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Page:Popular Science Monthly Volume 38.djvu/828

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like; he will lie up in the winter, and eat vegetable as well as animal food. Some other creatures, that are supposed to be strictly carnivorous, will eat fruit when they can get it.

The badger, poor beast! is getting scarce; more's the pity, from the animal collector's and the naturalist's point of view. He generally manages to dispense with the observation of the latter; for, unless his ways are well known, he will escape from a place that might have been supposed strong enough to hold a rhinoceros. All his family have been excavators from the beginning, on the most scientific principles. Unless you take the greatest precautions, he will dig himself out and get away in quick time. He is a most quiet and orderly being, and a contented one too, if let alone; for, as a rule, he is fat.

His persecutors are many, from the keeper down to the rat-catcher's lad, who boasts that he has "the best dog at any varmint as ever run on four legs." Some of our common expressions require alteration, being founded on ignorance. For instance, folks say, "Dirty as a badger"; whereas a cleaner creature in its home and surroundings would be hard to find. A very wide-awake individual he is; and he needs be, for the hand of both man and of boy is against him, and utterly without reason.

If the badger had but the same privileges extended to him that the fox has, he would not be so rare an animal as he is now. Why should he be so worried by dogs? It is to be hoped that badger-drawing has nearly had its day. This very practice, brutal as it is, testifies to his determined courage and fighting qualities; you could not find a more determined antagonist than he is when on his mettle.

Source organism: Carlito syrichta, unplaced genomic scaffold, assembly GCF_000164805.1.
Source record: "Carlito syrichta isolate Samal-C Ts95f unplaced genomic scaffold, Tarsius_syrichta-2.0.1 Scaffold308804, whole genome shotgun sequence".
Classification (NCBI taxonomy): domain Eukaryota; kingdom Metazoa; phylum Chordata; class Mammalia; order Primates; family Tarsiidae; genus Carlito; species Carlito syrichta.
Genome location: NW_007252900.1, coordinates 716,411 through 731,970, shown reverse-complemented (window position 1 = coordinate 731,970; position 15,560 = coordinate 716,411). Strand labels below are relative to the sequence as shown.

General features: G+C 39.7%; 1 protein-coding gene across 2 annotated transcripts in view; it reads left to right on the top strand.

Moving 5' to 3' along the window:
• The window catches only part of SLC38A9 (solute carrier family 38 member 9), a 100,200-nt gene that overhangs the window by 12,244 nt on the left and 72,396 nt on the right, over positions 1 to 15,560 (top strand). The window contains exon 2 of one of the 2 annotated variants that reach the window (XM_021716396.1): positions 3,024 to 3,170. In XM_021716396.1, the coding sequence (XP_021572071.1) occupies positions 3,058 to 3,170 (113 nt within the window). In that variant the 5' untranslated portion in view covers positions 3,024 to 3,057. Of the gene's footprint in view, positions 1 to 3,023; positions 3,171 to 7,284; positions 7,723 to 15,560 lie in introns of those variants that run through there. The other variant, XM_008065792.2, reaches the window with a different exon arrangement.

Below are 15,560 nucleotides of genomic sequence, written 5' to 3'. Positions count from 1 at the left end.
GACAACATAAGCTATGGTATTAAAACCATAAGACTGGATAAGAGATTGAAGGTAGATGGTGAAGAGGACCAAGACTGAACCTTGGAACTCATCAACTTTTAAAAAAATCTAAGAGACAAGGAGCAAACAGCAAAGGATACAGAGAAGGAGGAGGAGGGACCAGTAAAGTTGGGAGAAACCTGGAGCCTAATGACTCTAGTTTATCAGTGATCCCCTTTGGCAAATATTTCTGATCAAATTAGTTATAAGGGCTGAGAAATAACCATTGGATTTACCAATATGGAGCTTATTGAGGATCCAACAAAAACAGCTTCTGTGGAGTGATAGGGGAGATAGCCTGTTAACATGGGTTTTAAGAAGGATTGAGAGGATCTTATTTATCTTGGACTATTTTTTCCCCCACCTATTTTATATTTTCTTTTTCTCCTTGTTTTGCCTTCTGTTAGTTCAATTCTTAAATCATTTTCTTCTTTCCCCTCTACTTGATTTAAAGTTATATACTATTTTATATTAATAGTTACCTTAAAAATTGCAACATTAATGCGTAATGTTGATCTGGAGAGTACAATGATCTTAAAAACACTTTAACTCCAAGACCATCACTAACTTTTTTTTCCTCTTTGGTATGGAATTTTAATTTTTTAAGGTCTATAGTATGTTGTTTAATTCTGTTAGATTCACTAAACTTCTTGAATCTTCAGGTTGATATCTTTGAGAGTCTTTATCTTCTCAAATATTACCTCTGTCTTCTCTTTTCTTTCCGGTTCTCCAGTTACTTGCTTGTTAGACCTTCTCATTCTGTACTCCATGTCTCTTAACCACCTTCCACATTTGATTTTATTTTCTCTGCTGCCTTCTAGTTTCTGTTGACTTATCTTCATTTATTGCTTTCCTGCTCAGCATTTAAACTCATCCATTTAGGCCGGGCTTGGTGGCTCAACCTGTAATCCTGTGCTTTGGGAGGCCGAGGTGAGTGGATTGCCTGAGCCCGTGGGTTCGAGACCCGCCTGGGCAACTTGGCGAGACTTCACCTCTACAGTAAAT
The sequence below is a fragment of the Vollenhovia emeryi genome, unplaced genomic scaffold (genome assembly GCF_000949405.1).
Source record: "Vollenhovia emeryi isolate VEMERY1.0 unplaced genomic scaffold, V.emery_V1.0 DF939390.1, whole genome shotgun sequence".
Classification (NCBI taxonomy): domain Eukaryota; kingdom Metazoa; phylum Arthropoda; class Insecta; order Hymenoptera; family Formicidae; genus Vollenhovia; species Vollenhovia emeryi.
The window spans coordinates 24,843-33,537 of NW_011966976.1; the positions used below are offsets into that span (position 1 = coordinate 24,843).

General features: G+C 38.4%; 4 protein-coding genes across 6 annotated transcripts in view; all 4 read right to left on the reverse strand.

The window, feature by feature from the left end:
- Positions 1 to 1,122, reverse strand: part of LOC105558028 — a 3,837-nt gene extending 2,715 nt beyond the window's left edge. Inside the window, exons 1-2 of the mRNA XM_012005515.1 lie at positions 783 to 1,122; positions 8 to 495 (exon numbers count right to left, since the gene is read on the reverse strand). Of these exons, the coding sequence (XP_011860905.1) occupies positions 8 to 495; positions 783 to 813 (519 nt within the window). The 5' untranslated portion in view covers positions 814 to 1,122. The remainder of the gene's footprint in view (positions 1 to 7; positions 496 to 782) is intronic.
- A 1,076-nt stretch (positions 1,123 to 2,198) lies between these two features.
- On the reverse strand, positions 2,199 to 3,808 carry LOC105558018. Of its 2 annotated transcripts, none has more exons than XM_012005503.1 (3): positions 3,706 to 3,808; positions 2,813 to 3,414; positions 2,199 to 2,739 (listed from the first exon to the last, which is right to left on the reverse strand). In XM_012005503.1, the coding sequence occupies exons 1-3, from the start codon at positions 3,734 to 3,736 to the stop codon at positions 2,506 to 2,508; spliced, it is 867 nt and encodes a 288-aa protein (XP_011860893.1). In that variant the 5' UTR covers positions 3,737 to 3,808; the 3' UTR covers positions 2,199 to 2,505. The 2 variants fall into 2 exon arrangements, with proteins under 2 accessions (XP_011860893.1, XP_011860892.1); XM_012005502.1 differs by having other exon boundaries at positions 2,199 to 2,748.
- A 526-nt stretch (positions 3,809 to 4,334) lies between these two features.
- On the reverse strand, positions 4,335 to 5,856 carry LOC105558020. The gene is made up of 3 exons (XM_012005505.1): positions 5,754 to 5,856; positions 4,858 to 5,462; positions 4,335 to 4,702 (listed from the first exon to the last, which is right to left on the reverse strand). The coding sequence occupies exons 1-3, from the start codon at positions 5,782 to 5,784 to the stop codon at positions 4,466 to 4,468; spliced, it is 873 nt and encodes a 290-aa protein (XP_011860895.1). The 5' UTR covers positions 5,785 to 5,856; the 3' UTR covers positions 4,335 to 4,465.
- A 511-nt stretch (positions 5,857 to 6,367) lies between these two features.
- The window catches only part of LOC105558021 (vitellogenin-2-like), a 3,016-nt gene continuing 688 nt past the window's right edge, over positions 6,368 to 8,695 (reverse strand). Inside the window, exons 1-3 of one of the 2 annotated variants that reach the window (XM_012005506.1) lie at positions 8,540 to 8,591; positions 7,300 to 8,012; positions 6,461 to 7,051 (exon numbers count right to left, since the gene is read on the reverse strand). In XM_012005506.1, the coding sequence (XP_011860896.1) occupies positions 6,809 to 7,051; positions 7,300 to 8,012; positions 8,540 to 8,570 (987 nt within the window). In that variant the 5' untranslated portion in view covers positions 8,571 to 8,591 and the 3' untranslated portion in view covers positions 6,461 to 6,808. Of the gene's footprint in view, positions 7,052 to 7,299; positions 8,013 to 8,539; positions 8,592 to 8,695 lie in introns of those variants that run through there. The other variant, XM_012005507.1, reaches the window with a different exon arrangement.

With regard to his food, the greater part of it consists of such small deer as may fall in his way, when he wanders here and there in the evening after leaving the hole where he has lain dormant all the day. That long snout of his will poke and root out all manner of things, from a wild bees' nest to a field-mouse. He will eat young rabbits when he can get them, and old ones do not come amiss to him when the chance offers. A sporting character I knew once procured a fine badger for the express purpose of having him baited by all the fancy dogs in his locality. Among other creatures he kept rabbits, and his particular fancy was to have the very best of the lop-eared variety that could be procured. One doe he valued most highly, because, setting aside her own qualities, she had a fine lot of young ones, well grown, and as beautiful as herself.

The badger had only been caught the same evening on which it was brought to this individual. Not having a place ready for it, he placed it for the time in an empty hutch just over the one in which his favorite doe and her little ones were. Fastening the